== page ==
Short Term Medical plans are wonderful tools, if used correctly and judiciously. For example, if you’re between jobs, and need coverage for a short and definable period of time, they’re an inexpensive alternative to COBRA.
Or, you’ve started that new job, but there’s a 90 day waiting period until your new group coverage starts. Well, and STM plan will nicely fill that gap, offering protection until the group plan kicks in.
Maybe you’ve recently graduated from college or tech school, and need temporary coverage during your job search. Again, if you’re pretty confident that this will be a short time, say 3 or 4 months, then STM may be just what the doctor ordered [ed: couldn’t resist the pun, could you?].
But there are some pretty significant downsides to these plans, as well. Recently, I had occasion to exchange emails with a nice lady in a nearby town. Her daughter is taking some time off from school (college), and is unsure about how to go about getting coverage. Her daughter’s too old to be on her folks’ plan, but doesn’t have access to a group plan.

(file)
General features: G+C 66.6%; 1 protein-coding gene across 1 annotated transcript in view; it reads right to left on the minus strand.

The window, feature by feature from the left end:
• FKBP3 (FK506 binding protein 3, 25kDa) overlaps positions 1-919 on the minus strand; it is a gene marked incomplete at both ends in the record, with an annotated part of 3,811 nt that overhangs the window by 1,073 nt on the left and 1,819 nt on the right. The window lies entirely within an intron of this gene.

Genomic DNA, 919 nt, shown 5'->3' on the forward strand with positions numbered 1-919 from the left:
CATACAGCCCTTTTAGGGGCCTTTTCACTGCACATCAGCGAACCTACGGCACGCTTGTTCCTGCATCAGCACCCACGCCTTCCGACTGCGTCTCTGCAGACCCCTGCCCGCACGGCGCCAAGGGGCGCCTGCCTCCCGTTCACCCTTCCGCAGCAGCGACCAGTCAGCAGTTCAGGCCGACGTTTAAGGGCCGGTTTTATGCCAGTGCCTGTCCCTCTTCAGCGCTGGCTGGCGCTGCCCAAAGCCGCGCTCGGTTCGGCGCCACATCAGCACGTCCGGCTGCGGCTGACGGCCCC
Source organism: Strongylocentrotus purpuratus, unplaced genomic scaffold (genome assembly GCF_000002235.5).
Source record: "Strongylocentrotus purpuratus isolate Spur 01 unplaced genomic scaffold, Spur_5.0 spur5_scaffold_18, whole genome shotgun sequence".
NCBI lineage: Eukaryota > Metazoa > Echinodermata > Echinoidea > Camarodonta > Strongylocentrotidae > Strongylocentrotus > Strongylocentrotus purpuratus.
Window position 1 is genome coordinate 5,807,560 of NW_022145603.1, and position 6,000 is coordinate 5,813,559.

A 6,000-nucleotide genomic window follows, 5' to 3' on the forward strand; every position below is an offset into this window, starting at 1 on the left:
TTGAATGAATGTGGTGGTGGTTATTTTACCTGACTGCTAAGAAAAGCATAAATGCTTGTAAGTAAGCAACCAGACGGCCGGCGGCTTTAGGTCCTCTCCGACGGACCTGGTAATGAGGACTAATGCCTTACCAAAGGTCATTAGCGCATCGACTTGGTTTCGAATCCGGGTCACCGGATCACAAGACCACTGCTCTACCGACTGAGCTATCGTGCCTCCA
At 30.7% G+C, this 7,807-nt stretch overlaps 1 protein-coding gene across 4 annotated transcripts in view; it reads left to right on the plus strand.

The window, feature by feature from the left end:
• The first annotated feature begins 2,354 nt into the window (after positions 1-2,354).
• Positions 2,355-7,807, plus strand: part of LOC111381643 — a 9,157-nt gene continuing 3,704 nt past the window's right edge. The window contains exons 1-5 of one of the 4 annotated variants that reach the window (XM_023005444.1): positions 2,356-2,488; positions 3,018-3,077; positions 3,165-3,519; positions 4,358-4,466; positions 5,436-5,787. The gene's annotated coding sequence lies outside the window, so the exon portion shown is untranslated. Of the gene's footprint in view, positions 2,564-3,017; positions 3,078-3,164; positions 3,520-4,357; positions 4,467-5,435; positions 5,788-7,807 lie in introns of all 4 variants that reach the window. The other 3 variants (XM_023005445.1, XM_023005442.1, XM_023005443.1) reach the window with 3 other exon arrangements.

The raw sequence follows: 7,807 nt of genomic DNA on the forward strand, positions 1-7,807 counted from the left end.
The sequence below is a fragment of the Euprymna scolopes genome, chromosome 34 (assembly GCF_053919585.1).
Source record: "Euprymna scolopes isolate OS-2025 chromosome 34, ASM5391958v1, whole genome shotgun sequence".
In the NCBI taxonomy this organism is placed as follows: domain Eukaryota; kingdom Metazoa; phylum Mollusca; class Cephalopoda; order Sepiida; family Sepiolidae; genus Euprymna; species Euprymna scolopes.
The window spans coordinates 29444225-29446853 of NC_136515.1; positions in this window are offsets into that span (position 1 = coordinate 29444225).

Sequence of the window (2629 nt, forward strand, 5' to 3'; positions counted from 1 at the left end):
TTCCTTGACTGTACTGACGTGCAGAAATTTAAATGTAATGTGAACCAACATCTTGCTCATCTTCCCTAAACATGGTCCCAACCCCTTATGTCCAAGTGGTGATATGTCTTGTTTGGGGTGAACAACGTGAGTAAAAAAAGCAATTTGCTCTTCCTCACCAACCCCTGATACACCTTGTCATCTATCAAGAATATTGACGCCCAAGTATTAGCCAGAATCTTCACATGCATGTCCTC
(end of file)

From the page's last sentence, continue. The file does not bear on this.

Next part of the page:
Which seems to mean that a STM plan would be the way to go.
But not so fast!
Since we really don’t know how long she’ll need coverage, we don’t how many months to buy (STM is typically sold in monthly increments). And as I noted above, I am leery of using STM’s for more than a few months at a time.
Why, you ask?
Simple: STM plans do not cover pre-existing conditions, and there is virtually no way to continue benefits once the plan runs out, even in the middle of a claim. Most plans limit “extension of benefits.” That is, once the plan ends, so does your coverage. A typical plan might extend those benefits for a period of time if you’re currently hospitalized. Okay, but what if it’s chemo, or some other condition that requires lengthy outpatient follow-up?